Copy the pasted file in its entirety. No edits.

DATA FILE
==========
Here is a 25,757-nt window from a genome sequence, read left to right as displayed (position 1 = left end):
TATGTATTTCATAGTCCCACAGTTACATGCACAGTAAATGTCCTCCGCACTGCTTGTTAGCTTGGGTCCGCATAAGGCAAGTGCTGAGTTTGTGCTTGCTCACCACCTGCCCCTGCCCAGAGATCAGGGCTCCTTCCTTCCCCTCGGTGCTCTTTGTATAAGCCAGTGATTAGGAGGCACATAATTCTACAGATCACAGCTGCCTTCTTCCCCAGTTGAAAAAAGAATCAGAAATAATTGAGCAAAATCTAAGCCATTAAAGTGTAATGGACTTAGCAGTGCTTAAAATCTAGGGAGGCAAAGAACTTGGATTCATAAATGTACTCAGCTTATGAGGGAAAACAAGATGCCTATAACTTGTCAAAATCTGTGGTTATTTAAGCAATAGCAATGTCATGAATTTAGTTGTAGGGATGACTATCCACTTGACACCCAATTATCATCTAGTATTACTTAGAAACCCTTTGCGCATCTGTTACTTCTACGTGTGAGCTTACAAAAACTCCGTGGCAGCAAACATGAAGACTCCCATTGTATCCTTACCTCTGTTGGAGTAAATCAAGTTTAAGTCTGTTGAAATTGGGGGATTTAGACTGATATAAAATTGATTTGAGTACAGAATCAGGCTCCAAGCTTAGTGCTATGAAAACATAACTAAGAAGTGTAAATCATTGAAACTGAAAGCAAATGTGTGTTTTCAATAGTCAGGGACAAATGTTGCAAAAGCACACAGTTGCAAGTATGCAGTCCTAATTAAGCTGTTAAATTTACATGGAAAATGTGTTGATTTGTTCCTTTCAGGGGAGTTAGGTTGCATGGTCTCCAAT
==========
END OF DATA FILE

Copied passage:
Here is a 25,757-nt window from a genome sequence, read left to right as displayed (position 1 = left end):
TATGTATTTCATAGTCCCACAGTTACATGCACAGTAAATGTCCTCCGCACTGCTTGTTAGCTTGGGTCCGCATAAGGCAAGTGCTGAGTTTGTGCTTGCTCACCACCTGCCCCTGCCCAGAGATCAGGGCTCCTTCCTTCCCCTCGGTGCTCTTTGTATAAGCCAGTGATTAGGAGGCACATAATTCTACAGATCACAGCTGCCTTCTTCCCCAGTTGAAAAAAGAATCAGAAATAATTGAGCAAAATCTAAGCCATTAAAGTGTAATGGACTTAGCAGTGCTTAAAATCTAGGGAGGCAAAGAACTTGGATTCATAAATGTACTCAGCTTATGAGGGAAAACAAGATGCCTATAACTTGTCAAAATCTGTGGTTATTTAAGCAATAGCAATGTCATGAATTTAGTTGTAGGGATGACTATCCACTTGACACCCAATTATCATCTAGTATTACTTAGAAACCCTTTGCGCATCTGTTACTTCTACGTGTGAGCTTACAAAAACTCCGTGGCAGCAAACATGAAGACTCCCATTGTATCCTTACCTCTGTTGGAGTAAATCAAGTTTAAGTCTGTTGAAATTGGGGGATTTAGACTGATATAAAATTGATTTGAGTACAGAATCAGGCTCCAAGCTTAGTGCTATGAAAACATAACTAAGAAGTGTAAATCATTGAAACTGAAAGCAAATGTGTGTTTTCAATAGTCAGGGACAAATGTTGCAAAAGCACACAGTTGCAAGTATGCAGTCCTAATTAAGCTGTTAAATTTACATGGAAAATGTGTTGATTTGTTCCTTTCAGGGGAGTTAGGTTGCATGGTCTCCAAT